By John Buchholz. A collector since 1976, former president of the Coca-Cola Collectors Club, and current member of the Atlanta Chapter's executive board.
There are not many people who know more about collecting "cheap" Coca-Cola® items than I do, so this column is dedicated to all of you who really do want to collect Coca-Cola memorabilia without going broke.
I was talking to a young adult at one of our Coca-Cola Collectors Club national conventions and asked her if she collected anything special. She responded that she didn't collect much of anything because she couldn't afford to invest the money. Invest? Not many of us started our collecting with the idea that collecting was an investment (although in general it has turned out to be a good one). That idea of investing came within the last 10 years or so. How sad when our young people have the idea that they have to view this fun hobby as an "investment."
So my quest is to dispel the idea that you have to spend a lot of money to enjoy collecting memorabilia of The Coca-Cola Company ("Coke® items"). While this article covers bumper stickers, there are a number of other categories that can be collected without spending a fortune -- among them are miniatures, paperweights, glasses and needle cases. (Yes, I said needle cases. For less than $200, you can get a complete collection of Coke needle cases from the 1920s. Okay, so there are only two of them -- the 1924 version with a bottle and the 1925 version with the glass. But, you will have a complete collection!)
One of my favorite "cheap" Coke collectibles is bumper stickers. Sometimes you can pick them up for free, but most of the time they are priced from 25 cents to $1.00. And, if you try hard enough, you can get duplicates and then trade for new and different bumper stickers. There isn't much left that people will trade one for one, but bumper stickers still can be traded "even-steven."
Am I losing some of you with my dated terminology?
When I first started collecting bumper stickers (defined by me as a sticker that was intended for the bumper of a car -- not just any old sticker that could be put on the bumper), there seemed to be so many of them, and in the early days many of them were just given away by our fellow collectors. I have honestly bought only a few of the bumper stickers in my collection, and once I was established as a "collector," people would bring them to me at the various Club conventions. I ran an ad in the Club newsletter with an offer to trade two stickers for every one that I was sent. People were glad to have something someone wanted, and to get double back. What a bargain!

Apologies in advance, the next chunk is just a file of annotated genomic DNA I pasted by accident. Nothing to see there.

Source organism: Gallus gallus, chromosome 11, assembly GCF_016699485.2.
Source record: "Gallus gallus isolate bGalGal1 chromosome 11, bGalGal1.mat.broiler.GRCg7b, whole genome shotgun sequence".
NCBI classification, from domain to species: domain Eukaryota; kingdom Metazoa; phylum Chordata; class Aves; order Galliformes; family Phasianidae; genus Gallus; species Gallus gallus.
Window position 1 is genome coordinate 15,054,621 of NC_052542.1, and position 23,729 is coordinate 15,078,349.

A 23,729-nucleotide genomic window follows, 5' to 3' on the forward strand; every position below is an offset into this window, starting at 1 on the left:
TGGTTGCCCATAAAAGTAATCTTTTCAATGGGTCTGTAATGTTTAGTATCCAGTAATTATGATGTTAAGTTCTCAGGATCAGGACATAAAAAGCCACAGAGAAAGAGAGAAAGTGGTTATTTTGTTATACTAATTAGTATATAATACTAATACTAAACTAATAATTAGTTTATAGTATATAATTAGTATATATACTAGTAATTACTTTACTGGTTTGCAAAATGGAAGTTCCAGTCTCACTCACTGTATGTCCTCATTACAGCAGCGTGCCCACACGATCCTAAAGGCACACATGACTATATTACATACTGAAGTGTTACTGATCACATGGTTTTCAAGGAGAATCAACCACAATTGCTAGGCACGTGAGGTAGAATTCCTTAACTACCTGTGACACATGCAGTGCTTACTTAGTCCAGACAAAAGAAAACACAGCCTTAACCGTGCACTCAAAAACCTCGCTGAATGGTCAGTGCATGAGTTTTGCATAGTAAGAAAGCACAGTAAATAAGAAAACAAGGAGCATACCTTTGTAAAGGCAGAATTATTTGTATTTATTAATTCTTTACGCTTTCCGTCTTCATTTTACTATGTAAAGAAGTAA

I am the self-proclaimed King of the Bumper Stickers, and I am very serious about it.
While it has become more difficult for me to find different stickers, that just makes the collecting even more fun. Bumper stickers tell an interesting story, reflecting changes in our life-styles and for sure changes in the product lines and slogans of The Coca-Cola Company.
I have separated my collection into several categories, including sports (teams/activities), cities/locations, slogans, amusement parks, patriotic, public service and radio/TV stations. You can further narrow your collecting by focusing on any one or more of these categories, or follow the tried-and-true path of collecting only what you like.
Bumper stickers come in all sizes, but the standard size is approximately 11 inches by 3 inches. I can feel some of your eyes glazing over at this point -- thinking, "Who cares?" But current and future bumper sticker collectors do care!
I hope that this has encouraged you to get started collecting Coke bumper stickers and help you find a great way to add to your fun without spending big money. And, to help you along, I'll still send you two Coke bumper stickers for each one you send me. Happy Collecting!
More on Journey
- Sitting In and Standing Up: Unsung Heroes of Civil Rights Movement Reflect on Soda Fountain Protests
- Driving Home the Message of Atlanta's Civil Rights Legacy
- Meet Shirley Hasley: The Accidental Coke Model Who Helped Make History
- Coca-Cola Salesman's Career in Mississippi Started During Civil Rights Movement
- Primary Color: Why Sprite Has Sported Green Since 1961